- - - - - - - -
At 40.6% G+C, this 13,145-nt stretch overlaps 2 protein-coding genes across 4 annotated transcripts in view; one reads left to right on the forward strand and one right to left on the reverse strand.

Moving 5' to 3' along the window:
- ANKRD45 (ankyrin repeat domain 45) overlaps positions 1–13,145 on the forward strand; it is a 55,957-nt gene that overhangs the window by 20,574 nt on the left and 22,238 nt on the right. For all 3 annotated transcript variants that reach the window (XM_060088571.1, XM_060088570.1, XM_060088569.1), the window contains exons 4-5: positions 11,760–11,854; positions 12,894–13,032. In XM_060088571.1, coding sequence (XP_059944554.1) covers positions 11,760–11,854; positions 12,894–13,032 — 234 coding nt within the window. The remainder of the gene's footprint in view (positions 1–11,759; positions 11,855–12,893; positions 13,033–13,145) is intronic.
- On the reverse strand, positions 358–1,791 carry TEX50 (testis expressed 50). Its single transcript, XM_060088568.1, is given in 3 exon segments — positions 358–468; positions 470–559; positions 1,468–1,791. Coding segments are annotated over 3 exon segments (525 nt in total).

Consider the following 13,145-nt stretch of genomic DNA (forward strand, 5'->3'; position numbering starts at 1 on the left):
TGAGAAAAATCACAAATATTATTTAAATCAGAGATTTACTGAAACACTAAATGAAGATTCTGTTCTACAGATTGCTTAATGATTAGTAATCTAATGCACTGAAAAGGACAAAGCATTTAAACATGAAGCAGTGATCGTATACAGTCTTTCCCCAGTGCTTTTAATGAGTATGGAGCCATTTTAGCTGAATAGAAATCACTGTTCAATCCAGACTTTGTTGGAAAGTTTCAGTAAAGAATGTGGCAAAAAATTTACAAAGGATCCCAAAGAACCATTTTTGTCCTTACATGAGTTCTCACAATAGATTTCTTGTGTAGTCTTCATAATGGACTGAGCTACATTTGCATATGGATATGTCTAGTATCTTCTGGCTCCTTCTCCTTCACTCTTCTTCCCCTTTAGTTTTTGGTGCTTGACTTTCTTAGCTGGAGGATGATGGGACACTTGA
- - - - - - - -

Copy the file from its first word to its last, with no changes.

At 40.6% G+C, this 13,145-nt stretch overlaps 2 protein-coding genes across 4 annotated transcripts in view; one reads left to right on the forward strand and one right to left on the reverse strand.

Moving 5' to 3' along the window:
- ANKRD45 (ankyrin repeat domain 45) overlaps positions 1–13,145 on the forward strand; it is a 55,957-nt gene that overhangs the window by 20,574 nt on the left and 22,238 nt on the right. For all 3 annotated transcript variants that reach the window (XM_060088571.1, XM_060088570.1, XM_060088569.1), the window contains exons 4-5: positions 11,760–11,854; positions 12,894–13,032. In XM_060088571.1, coding sequence (XP_059944554.1) covers positions 11,760–11,854; positions 12,894–13,032 — 234 coding nt within the window. The remainder of the gene's footprint in view (positions 1–11,759; positions 11,855–12,893; positions 13,033–13,145) is intronic.
- On the reverse strand, positions 358–1,791 carry TEX50 (testis expressed 50). Its single transcript, XM_060088568.1, is given in 3 exon segments — positions 358–468; positions 470–559; positions 1,468–1,791. Coding segments are annotated over 3 exon segments (525 nt in total).

Consider the following 13,145-nt stretch of genomic DNA (forward strand, 5'->3'; position numbering starts at 1 on the left):
TGAGAAAAATCACAAATATTATTTAAATCAGAGATTTACTGAAACACTAAATGAAGATTCTGTTCTACAGATTGCTTAATGATTAGTAATCTAATGCACTGAAAAGGACAAAGCATTTAAACATGAAGCAGTGATCGTATACAGTCTTTCCCCAGTGCTTTTAATGAGTATGGAGCCATTTTAGCTGAATAGAAATCACTGTTCAATCCAGACTTTGTTGGAAAGTTTCAGTAAAGAATGTGGCAAAAAATTTACAAAGGATCCCAAAGAACCATTTTTGTCCTTACATGAGTTCTCACAATAGATTTCTTGTGTAGTCTTCATAATGGACTGAGCTACATTTGCATATGGATATGTCTAGTATCTTCTGGCTCCTTCTCCTTCACTCTTCTTCCCCTTTAGTTTTTGGTGCTTGACTTTCTTAGCTGGAGGATGATGGGACACTTGA